While the vast majority of Jews living in the Ottoman Empire were the descendants of the Sephardic exiles from Spain and Portugal, at least since the 17th century communities of Ashkenazic Jews had lived in Istanbul and in other Ottoman cities. Because of their importance in international trade between Istanbul, the Black Sea area and Poland, Ashkenazim were continually aware both of the Sephardim and of the Turks. After the Ottoman conquest of Podolia in 1672 and the period of Phanariot Greek rule in Moldova (beginning 1711), Ashkenazim, Turks and Greeks were drawn into closer contact. This contact had many cultural repercussions, including the humor of the 18th century Hasidic jester Hershele Ostropolier of Balta (1770?-1810), based in part on the stories of Turkish Nasreddin Hodja, and structural similarities between Ottoman Sufism and Hasidism, which arise in the formerly Ottoman Podolian Ukraine.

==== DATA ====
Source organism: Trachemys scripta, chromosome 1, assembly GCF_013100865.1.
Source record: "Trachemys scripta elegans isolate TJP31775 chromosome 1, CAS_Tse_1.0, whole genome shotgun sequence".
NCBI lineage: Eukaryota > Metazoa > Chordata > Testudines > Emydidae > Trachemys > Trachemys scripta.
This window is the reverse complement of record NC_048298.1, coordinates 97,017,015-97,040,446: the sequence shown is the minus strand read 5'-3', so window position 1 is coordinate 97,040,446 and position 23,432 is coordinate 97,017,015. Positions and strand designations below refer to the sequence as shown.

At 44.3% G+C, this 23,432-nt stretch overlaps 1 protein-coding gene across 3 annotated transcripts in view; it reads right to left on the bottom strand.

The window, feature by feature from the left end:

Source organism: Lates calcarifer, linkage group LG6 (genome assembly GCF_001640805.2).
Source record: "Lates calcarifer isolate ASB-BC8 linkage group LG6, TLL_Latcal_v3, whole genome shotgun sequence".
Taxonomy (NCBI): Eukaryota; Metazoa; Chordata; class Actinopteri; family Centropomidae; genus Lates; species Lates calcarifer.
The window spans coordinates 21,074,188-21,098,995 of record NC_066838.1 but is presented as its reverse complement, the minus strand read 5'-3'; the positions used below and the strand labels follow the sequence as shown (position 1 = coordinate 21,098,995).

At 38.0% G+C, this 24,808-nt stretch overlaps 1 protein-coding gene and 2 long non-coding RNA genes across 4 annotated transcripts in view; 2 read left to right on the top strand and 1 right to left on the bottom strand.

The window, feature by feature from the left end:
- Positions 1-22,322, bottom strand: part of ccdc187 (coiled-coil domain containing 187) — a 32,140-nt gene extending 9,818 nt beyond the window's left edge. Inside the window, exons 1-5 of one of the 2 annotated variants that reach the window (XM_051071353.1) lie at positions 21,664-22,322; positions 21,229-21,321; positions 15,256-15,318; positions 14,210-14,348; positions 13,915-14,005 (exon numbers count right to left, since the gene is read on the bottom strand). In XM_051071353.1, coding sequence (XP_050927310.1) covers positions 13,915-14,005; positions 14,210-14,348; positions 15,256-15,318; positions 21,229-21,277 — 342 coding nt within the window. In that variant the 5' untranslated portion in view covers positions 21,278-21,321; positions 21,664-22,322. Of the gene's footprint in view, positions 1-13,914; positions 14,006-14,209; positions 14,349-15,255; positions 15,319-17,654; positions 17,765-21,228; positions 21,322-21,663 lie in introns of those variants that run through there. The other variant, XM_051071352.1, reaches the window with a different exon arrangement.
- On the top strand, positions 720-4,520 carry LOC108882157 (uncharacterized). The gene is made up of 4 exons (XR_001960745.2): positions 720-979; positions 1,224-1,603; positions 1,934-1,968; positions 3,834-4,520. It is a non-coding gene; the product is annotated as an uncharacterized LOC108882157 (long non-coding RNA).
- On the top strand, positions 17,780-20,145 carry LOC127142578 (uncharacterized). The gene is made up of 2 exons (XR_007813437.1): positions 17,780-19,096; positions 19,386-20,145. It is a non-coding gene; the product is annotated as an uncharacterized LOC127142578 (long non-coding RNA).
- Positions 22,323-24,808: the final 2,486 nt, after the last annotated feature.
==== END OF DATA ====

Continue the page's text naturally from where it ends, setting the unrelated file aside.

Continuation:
Faculty: Walter Zev Feldman